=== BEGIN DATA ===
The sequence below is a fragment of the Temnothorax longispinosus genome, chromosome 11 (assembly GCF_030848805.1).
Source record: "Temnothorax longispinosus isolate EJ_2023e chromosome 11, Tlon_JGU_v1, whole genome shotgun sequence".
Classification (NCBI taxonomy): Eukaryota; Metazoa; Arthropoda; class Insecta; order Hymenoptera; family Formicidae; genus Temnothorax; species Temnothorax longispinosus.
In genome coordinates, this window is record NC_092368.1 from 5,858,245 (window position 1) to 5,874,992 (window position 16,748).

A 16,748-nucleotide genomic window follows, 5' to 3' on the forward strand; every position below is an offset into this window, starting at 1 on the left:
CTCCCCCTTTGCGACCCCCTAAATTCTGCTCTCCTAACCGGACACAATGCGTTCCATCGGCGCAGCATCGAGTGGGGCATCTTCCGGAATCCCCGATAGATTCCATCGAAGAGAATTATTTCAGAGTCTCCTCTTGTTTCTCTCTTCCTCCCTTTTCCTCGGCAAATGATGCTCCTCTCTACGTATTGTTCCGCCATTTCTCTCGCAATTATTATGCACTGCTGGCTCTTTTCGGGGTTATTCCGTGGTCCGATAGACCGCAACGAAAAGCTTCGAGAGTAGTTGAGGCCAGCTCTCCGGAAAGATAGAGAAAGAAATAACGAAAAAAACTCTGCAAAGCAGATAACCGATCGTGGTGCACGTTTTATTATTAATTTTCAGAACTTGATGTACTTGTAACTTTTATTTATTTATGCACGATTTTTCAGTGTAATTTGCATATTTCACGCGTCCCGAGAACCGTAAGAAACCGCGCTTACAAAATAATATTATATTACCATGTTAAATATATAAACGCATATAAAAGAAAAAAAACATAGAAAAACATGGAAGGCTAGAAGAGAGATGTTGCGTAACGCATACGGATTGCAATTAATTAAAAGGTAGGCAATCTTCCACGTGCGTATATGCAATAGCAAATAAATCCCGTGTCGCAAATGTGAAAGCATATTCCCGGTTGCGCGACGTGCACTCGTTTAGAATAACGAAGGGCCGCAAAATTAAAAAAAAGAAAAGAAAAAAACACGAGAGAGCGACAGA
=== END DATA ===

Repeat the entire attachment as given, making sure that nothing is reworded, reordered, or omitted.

The sequence below is a fragment of the Temnothorax longispinosus genome, chromosome 11 (assembly GCF_030848805.1).
Source record: "Temnothorax longispinosus isolate EJ_2023e chromosome 11, Tlon_JGU_v1, whole genome shotgun sequence".
Classification (NCBI taxonomy): Eukaryota; Metazoa; Arthropoda; class Insecta; order Hymenoptera; family Formicidae; genus Temnothorax; species Temnothorax longispinosus.
In genome coordinates, this window is record NC_092368.1 from 5,858,245 (window position 1) to 5,874,992 (window position 16,748).

A 16,748-nucleotide genomic window follows, 5' to 3' on the forward strand; every position below is an offset into this window, starting at 1 on the left:
CTCCCCCTTTGCGACCCCCTAAATTCTGCTCTCCTAACCGGACACAATGCGTTCCATCGGCGCAGCATCGAGTGGGGCATCTTCCGGAATCCCCGATAGATTCCATCGAAGAGAATTATTTCAGAGTCTCCTCTTGTTTCTCTCTTCCTCCCTTTTCCTCGGCAAATGATGCTCCTCTCTACGTATTGTTCCGCCATTTCTCTCGCAATTATTATGCACTGCTGGCTCTTTTCGGGGTTATTCCGTGGTCCGATAGACCGCAACGAAAAGCTTCGAGAGTAGTTGAGGCCAGCTCTCCGGAAAGATAGAGAAAGAAATAACGAAAAAAACTCTGCAAAGCAGATAACCGATCGTGGTGCACGTTTTATTATTAATTTTCAGAACTTGATGTACTTGTAACTTTTATTTATTTATGCACGATTTTTCAGTGTAATTTGCATATTTCACGCGTCCCGAGAACCGTAAGAAACCGCGCTTACAAAATAATATTATATTACCATGTTAAATATATAAACGCATATAAAAGAAAAAAAACATAGAAAAACATGGAAGGCTAGAAGAGAGATGTTGCGTAACGCATACGGATTGCAATTAATTAAAAGGTAGGCAATCTTCCACGTGCGTATATGCAATAGCAAATAAATCCCGTGTCGCAAATGTGAAAGCATATTCCCGGTTGCGCGACGTGCACTCGTTTAGAATAACGAAGGGCCGCAAAATTAAAAAAAAGAAAAGAAAAAAACACGAGAGAGCGACAGA